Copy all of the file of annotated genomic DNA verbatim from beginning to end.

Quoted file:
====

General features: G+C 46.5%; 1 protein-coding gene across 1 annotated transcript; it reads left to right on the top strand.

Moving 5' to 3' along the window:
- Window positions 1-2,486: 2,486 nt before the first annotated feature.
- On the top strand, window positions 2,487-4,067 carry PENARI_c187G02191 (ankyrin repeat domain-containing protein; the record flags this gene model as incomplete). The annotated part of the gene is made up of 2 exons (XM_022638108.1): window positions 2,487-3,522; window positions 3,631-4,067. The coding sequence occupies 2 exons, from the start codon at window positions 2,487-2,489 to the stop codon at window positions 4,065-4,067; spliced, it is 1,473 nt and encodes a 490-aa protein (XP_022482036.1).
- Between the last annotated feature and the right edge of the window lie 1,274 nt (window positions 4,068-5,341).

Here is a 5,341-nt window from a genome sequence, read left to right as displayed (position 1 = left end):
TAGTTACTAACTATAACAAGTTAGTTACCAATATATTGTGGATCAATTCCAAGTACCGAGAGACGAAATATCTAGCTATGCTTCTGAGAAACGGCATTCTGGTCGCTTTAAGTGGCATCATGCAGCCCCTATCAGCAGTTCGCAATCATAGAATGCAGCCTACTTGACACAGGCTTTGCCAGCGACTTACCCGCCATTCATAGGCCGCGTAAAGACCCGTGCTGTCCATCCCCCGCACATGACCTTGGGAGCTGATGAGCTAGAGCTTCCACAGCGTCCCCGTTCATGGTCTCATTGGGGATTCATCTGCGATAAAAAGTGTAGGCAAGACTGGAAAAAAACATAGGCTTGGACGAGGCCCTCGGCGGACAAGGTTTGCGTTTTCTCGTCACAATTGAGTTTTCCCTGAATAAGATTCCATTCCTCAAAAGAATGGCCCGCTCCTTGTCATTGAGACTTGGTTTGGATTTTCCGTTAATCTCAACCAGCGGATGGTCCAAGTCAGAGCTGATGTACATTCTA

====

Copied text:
General features: G+C 46.5%; 1 protein-coding gene across 1 annotated transcript; it reads left to right on the top strand.

Moving 5' to 3' along the window:
- Window positions 1-2,486: 2,486 nt before the first annotated feature.
- On the top strand, window positions 2,487-4,067 carry PENARI_c187G02191 (ankyrin repeat domain-containing protein; the record flags this gene model as incomplete). The annotated part of the gene is made up of 2 exons (XM_022638108.1): window positions 2,487-3,522; window positions 3,631-4,067. The coding sequence occupies 2 exons, from the start codon at window positions 2,487-2,489 to the stop codon at window positions 4,065-4,067; spliced, it is 1,473 nt and encodes a 490-aa protein (XP_022482036.1).
- Between the last annotated feature and the right edge of the window lie 1,274 nt (window positions 4,068-5,341).

Here is a 5,341-nt window from a genome sequence, read left to right as displayed (position 1 = left end):
TAGTTACTAACTATAACAAGTTAGTTACCAATATATTGTGGATCAATTCCAAGTACCGAGAGACGAAATATCTAGCTATGCTTCTGAGAAACGGCATTCTGGTCGCTTTAAGTGGCATCATGCAGCCCCTATCAGCAGTTCGCAATCATAGAATGCAGCCTACTTGACACAGGCTTTGCCAGCGACTTACCCGCCATTCATAGGCCGCGTAAAGACCCGTGCTGTCCATCCCCCGCACATGACCTTGGGAGCTGATGAGCTAGAGCTTCCACAGCGTCCCCGTTCATGGTCTCATTGGGGATTCATCTGCGATAAAAAGTGTAGGCAAGACTGGAAAAAAACATAGGCTTGGACGAGGCCCTCGGCGGACAAGGTTTGCGTTTTCTCGTCACAATTGAGTTTTCCCTGAATAAGATTCCATTCCTCAAAAGAATGGCCCGCTCCTTGTCATTGAGACTTGGTTTGGATTTTCCGTTAATCTCAACCAGCGGATGGTCCAAGTCAGAGCTGATGTACATTCTA